The VizorSUN marries solar and Bluetooth technologies into a coherent whole, with the solar cells providing an electrical charge to the battery, which, in turn powers the Bluetooth radio, the digital display, speaker, microphone, volume setting and the one-touch call technology.
Find out about more benefits of the VizorSUN on the next page.
Benefits of the Iqua VisorSUN
The VizorSUN extends the life of the battery through its solar cells, by as much as 20 hours of talk time by recharging the battery. It can also stand by on a full charge from the solar cells for 500 hours [source: Apple]. Since it clips to the visor, which is more often up than down, the solar cells may be hidden from the sun. To get the maximum amount of sunlight exposure, the device comes with a dashboard plate that's held fast by suction cups.
If you live and drive in a sunny climate, this could conceivably mean that your VizorSUN will never leave your car. Drivers who live in Fargo, ND, have little reason to fear. In the dead of winter (or spring, summer or autumn), the device's internal battery can be recharged via USB hook up.
Since the Iqua VizorSUN is a hands-free adapter for wireless phones, it offers the benefit of safety by definition. The interface is plainly clear; push one button to talk or disconnect and another for volume. If your phone has voice-activated dialing, then the VizorSUN does too, which makes it a fully hands-free device. Aside from an indictor that shows the level of the battery charge, that's about it for the interface. The device also clips to the car's sun visor, which puts it within reach of the driver, and in the same line of sight as the road.
About one million drivers on U.S. roads are talking on their cells phones at any given moment. These drivers are four times more likely to get into major car accidents than drivers who aren't using a handheld cell phone [source: Edmunds]. Talking or texting on handheld cell phones and even using Bluetooth headsets or earphones fall into the category of distracted driving (so do fiddling with an iPod or a navigation system, as well as unruly children in the car). It makes sense; focusing one's attention on finding the perfect song for the perfect moment, telling one's kid to pipe down or texting sweet nothings at 80 miles per hour can lead to trouble along the road.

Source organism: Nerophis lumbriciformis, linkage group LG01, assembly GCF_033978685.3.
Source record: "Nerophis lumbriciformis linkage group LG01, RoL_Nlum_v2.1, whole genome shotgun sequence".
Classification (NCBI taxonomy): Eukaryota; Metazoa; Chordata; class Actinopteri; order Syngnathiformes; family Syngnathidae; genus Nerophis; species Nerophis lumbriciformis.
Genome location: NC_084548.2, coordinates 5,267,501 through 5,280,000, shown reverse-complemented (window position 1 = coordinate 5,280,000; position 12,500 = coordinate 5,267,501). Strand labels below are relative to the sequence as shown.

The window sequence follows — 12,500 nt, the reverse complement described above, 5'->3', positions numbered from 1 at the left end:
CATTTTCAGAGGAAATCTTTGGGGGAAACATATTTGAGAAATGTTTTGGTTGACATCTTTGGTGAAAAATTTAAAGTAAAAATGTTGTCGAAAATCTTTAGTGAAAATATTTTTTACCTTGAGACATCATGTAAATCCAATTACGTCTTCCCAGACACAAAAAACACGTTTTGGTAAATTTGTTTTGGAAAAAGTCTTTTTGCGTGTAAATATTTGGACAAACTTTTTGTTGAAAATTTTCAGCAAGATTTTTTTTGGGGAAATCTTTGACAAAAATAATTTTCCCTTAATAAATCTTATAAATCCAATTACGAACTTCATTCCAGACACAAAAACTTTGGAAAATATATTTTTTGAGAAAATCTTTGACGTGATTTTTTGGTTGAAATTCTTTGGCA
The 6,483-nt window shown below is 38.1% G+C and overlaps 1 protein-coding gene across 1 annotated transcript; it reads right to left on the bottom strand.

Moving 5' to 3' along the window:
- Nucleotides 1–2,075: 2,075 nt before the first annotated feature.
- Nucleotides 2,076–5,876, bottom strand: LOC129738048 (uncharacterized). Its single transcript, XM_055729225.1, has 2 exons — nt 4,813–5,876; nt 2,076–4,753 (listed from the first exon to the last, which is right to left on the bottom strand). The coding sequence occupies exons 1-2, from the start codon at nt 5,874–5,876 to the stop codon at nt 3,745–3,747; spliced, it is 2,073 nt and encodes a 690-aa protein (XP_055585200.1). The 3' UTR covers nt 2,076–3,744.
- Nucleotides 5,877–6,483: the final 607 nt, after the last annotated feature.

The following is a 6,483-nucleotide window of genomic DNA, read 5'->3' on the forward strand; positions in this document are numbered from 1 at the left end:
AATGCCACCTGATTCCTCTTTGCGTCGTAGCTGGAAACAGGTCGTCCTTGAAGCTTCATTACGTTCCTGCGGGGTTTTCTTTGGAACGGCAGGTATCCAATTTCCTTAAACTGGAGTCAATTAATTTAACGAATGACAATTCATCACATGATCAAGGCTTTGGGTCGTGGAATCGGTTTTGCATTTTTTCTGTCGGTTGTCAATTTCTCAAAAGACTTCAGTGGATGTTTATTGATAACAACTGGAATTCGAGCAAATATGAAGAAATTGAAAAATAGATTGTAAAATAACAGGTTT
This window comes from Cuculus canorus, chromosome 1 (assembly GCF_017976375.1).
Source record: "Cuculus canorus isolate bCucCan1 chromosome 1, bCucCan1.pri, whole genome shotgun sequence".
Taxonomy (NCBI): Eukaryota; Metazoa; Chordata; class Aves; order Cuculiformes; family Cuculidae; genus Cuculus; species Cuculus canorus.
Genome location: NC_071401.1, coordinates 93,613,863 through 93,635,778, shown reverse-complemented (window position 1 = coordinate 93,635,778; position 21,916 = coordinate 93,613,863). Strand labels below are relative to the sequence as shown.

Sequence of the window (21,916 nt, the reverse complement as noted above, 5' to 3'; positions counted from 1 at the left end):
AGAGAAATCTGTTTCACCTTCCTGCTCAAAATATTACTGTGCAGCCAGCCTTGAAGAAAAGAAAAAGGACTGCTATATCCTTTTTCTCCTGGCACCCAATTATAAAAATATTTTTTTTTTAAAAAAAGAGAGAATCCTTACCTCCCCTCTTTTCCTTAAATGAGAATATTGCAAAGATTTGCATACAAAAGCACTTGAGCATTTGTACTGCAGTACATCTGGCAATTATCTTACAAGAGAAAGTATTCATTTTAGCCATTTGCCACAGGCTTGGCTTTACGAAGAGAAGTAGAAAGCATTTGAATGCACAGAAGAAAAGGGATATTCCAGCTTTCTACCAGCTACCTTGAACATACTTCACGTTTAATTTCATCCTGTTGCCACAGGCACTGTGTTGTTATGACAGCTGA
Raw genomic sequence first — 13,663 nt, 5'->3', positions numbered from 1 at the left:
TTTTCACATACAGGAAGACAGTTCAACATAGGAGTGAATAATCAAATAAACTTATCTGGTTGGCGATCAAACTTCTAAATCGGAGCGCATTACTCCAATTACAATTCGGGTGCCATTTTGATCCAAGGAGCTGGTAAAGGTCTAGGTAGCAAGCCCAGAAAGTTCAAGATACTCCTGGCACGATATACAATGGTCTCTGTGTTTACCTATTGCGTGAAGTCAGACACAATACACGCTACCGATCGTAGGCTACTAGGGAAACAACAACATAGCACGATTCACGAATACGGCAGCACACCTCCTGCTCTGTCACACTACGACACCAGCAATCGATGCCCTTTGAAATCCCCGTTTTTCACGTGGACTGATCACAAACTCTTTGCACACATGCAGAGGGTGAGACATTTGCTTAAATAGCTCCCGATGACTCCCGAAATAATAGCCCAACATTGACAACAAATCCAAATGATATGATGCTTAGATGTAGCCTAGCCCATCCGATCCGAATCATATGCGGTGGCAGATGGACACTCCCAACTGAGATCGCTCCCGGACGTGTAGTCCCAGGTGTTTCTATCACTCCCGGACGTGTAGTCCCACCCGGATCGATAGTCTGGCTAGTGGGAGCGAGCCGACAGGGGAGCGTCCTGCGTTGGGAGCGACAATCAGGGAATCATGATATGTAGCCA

Completely hands-free calling may lead to easier calling, but even when using a hands-free device like the VizorSUN, you should pay attention to the road and avoid calls when possible [source: AAA]. Even with the most advanced of technologies, when something as unpredictable as humans is factored into the equation, nothing can be perfect.
For more information on the VizorSUN and other gadgets, visit the next page.
Related HowStuffWorks Articles
- Dupagne, Michel and Garrison, Bruce. "The meaning and influence of convergence: A qualitative case study of newsroom work at the Tampa New Center." University of Miami. 2006.http://com.miami.edu/car/JStudies06.pdf
- Helperin, Joanne. "Driven to distraction." Edmunds. Accessed February 5, 2009.http://www.edmunds.com/ownership/safety/articles/43812/article.html
- "Distracted driving." AAA. Accessed February 5, 2009. http://www.aaapublicaffairs.com/Main/Default.asp?CategoryID=3&SubCategoryID=35
- "FAQ for Northstar Bluetooth peripheral set." Northstar. Accessed February 5, 2009. https://www.northstarsystem.com/web/bluetooth/pdfs/NorthstarBluetooth_FAQ.pdf
- "How to connect your mobile phone with Vizor Sun?" Iqua. Accessed February 5, 2009.http://www.iqua.com/new_pdf/vizorsun_how_to.pdf
- "Iqua VizorSUN user guide." Iqua. Accessed February 5, 2009. http://www.iqua.com/new_pdf/vizorsun_userguide.pdf
- "Iqua Vizor SUN Bluetooth car kit." Apple. Accessed February 5, 2009. http://store.apple.com/us/product/TS770?mco=MTIxOTM#overview